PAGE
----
Samurai – A Documentary

Just like a sudden realization I had this sudden urge to watch a documentary episode, and I particularly looked for anything related to samurai. Embedded below is the video from National Geographic. I’m not going to do a full write-up here, since I’m too unmotivated to do that. Instead, I will only write some notes from the snippets which stood out to me.

  • There was some (kinda of) large scale excavation and retrieval of full skeletons near the sea in Kamakura, Japan–the place most famous for its samurai history/culture/homage  (not that the entire Japan is not famous for its samurai)–which is some kilometers away (but not really that far) from Tokyo (you can see these places next to each other on Japan map).
    • I say “large scale” excavation because there were >3000 skeletons unearthed. That should be enough hint of a big massacre, which would mean it could have been due to a battle. And battle between what? Obviously, it could only be from warriors. And if we mention warriors in Japanese setting, it could most probably be the samurai.
      • Now, it’s time to face the truth that is often overlooked by popular media trying to depict (not so) ancient Japan. The entire regiment of the opposing sides were not only comprised of samurai (who were warriors serving a feudal lord), as they would also pull the monks to the  front-lines. I think even farmers, though could have been trained in weapon-wielding and some martial arts but were not professionals, were even involved.
      • Also, a samurai was not only skilled with the sword–like how contemporary literature and media love to show–but were also well trained in other arts such as archery and spear-wielding.
    • There was a wide range of injuries obtained by the fallen as indicated by the various marks of damages in their skeletons.
      • One pair of man and woman skeletons were found in intimate embrace. An interesting fact was that this pair of skeletons was found from a separate area, which was nearer to the land than to the sea where most remains were found. Their skulls had cuts, indicating a confrontation with an enemy samurai. Needless to say, these blows to their heads killed them in just seconds.
        • Women were also trained, but not as rigorously as men were, in martial arts. Just in case.
      • There were also skeletons indicating that the dead were also killed by arrows to the head and cuts on the top of the head. (Anyway, it seems that it’s always been fatal head injuries all throughout this episode. Yikes!)
      • Another pair of remains worth giving attention to were skulls found from another spot in the whole excavation area. One of them belonged to an older man. These skulls were missing the remaining skeletons to match them, so it is likely that these men were decapitated. Also, there were no signs of facial distortions, which would mean that these men were actually quite famous.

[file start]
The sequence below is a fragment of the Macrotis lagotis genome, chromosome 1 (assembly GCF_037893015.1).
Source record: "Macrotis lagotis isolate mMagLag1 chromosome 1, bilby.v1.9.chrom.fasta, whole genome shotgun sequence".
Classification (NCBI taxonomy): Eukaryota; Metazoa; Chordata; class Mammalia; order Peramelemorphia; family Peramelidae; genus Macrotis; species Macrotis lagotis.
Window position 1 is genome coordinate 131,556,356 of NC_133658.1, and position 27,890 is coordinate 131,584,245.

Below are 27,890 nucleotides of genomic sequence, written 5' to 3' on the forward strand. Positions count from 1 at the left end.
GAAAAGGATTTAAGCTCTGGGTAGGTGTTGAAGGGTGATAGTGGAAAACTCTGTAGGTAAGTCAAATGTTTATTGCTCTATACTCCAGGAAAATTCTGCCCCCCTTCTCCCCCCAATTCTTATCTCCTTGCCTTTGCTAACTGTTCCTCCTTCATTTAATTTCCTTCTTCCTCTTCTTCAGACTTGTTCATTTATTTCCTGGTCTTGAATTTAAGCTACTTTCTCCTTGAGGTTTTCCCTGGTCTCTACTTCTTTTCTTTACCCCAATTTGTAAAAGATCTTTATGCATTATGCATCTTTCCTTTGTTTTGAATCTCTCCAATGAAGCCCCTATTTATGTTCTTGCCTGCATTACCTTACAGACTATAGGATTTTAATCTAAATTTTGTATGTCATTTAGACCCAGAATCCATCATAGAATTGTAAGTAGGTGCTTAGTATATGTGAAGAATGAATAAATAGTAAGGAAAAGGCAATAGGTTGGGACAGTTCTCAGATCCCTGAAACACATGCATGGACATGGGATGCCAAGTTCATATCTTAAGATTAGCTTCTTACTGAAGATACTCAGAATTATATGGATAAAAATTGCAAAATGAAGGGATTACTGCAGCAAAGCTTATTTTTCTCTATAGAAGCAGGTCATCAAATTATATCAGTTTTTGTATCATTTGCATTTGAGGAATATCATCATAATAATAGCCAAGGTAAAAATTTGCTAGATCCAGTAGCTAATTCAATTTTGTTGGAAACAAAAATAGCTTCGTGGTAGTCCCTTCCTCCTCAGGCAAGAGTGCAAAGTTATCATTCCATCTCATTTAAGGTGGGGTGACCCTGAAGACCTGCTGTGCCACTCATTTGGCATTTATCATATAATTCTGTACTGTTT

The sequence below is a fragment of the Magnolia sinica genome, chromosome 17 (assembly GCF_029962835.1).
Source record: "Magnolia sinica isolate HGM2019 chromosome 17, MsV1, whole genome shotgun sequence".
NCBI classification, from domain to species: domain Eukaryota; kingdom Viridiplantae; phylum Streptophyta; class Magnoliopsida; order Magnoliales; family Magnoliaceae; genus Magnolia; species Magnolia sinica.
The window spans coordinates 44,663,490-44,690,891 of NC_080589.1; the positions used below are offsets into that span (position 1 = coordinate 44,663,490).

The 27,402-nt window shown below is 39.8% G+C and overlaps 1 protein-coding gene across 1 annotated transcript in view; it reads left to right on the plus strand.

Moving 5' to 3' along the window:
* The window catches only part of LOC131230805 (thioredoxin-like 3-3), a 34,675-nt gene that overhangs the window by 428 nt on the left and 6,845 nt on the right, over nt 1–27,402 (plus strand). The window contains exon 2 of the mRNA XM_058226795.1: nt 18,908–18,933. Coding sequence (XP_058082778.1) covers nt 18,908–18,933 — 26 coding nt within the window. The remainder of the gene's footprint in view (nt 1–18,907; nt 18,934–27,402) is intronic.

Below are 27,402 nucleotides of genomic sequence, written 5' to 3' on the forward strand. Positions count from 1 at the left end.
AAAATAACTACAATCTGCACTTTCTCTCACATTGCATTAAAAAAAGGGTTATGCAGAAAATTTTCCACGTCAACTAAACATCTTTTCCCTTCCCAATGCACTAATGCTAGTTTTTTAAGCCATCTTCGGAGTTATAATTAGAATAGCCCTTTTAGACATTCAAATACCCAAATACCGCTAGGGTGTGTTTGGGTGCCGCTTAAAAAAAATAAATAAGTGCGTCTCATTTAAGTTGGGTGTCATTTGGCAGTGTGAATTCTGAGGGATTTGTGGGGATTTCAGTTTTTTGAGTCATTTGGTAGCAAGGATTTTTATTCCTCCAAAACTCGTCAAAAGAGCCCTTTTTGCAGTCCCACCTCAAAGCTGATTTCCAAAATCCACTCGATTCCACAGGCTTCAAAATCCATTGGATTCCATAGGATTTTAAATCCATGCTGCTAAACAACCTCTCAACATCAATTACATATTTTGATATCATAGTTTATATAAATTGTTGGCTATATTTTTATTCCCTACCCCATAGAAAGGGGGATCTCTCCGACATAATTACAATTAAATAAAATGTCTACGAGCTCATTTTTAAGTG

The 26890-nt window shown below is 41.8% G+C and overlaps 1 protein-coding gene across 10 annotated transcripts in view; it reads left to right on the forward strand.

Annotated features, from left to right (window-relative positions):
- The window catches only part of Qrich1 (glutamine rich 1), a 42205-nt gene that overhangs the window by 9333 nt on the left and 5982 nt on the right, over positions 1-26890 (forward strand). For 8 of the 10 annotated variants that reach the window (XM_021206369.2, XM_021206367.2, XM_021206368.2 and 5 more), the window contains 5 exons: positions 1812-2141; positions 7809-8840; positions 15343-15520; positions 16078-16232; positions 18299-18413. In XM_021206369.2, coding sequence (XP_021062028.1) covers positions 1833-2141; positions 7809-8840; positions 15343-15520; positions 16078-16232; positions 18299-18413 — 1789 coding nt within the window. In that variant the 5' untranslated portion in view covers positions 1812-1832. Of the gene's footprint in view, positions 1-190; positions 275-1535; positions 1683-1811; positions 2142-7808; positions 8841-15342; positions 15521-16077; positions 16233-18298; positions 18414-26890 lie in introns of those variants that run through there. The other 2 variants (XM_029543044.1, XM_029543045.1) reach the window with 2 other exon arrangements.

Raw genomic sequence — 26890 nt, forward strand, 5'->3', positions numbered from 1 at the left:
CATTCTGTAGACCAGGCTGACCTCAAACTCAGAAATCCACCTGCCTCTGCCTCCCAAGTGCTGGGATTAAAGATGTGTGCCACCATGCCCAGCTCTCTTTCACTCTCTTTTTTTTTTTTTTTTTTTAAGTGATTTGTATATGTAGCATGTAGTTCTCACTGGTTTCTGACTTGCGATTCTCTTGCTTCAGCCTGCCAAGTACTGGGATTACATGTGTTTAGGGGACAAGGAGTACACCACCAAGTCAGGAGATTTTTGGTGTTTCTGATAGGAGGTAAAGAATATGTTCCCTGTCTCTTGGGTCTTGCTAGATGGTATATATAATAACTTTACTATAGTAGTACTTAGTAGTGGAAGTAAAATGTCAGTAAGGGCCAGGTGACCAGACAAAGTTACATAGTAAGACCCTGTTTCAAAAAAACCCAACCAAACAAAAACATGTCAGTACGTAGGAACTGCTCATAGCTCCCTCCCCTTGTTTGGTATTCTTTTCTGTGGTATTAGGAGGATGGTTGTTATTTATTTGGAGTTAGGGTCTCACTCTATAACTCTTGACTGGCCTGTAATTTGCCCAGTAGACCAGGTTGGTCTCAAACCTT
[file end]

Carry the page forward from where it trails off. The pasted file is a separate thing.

• The older man could have been a high-ranking warrior of the Hojo clan.
  • Samurai‘s mastery of the katana (Japanese sword, 刀) is said to have been far more advanced than that of the West’s long sword, comparing both of them in the same time frame (about the 1300s). Though the West’s double-edged sword was heavier and could even break the bones of its victim, the katana was not inferior for its clean and simple strikes could even be more fatal.
  • I don’t know much of Japan’s history, so this episode was quite informative for me, though I bet that this documentary’s writers were a bit more imaginative than necessary, as they really are in most documentaries. Anyway, I think it’s worthy to note some of what objective data I gathered, even though I should seek supplementary reading materials to be more certain of these learnings:
    • The remains date back to the 1300s, and they possibly belonged to the (not totally exclusively) warriors who fought along the seashore of Kamakura, where the Hojo clain ruled. This clan was the opposing force to Kyoto‘s rising power, Emperor Go-Daigo.
    • Before Emperor Go-Daigo‘s time, the emperors/rulers were more of religious figures than rulers having actual power. Emperor Go-Daigo, backed with vigor and sufficient training in the martial arts, wanted to conquer and rule Japan, just like what his ancestors did.
    • Although Kamakura was supposedly impenetrable due to the protection by geological barriers (mountain ranges on the west and the sea on the east), the imperial army were still able to defeat the Hojo army. The former successfully infiltrated Kamakura by going through the seashore at low tide. Purrfect.

 

I think that’s all I want to write for this episode. I might do this again… someday.

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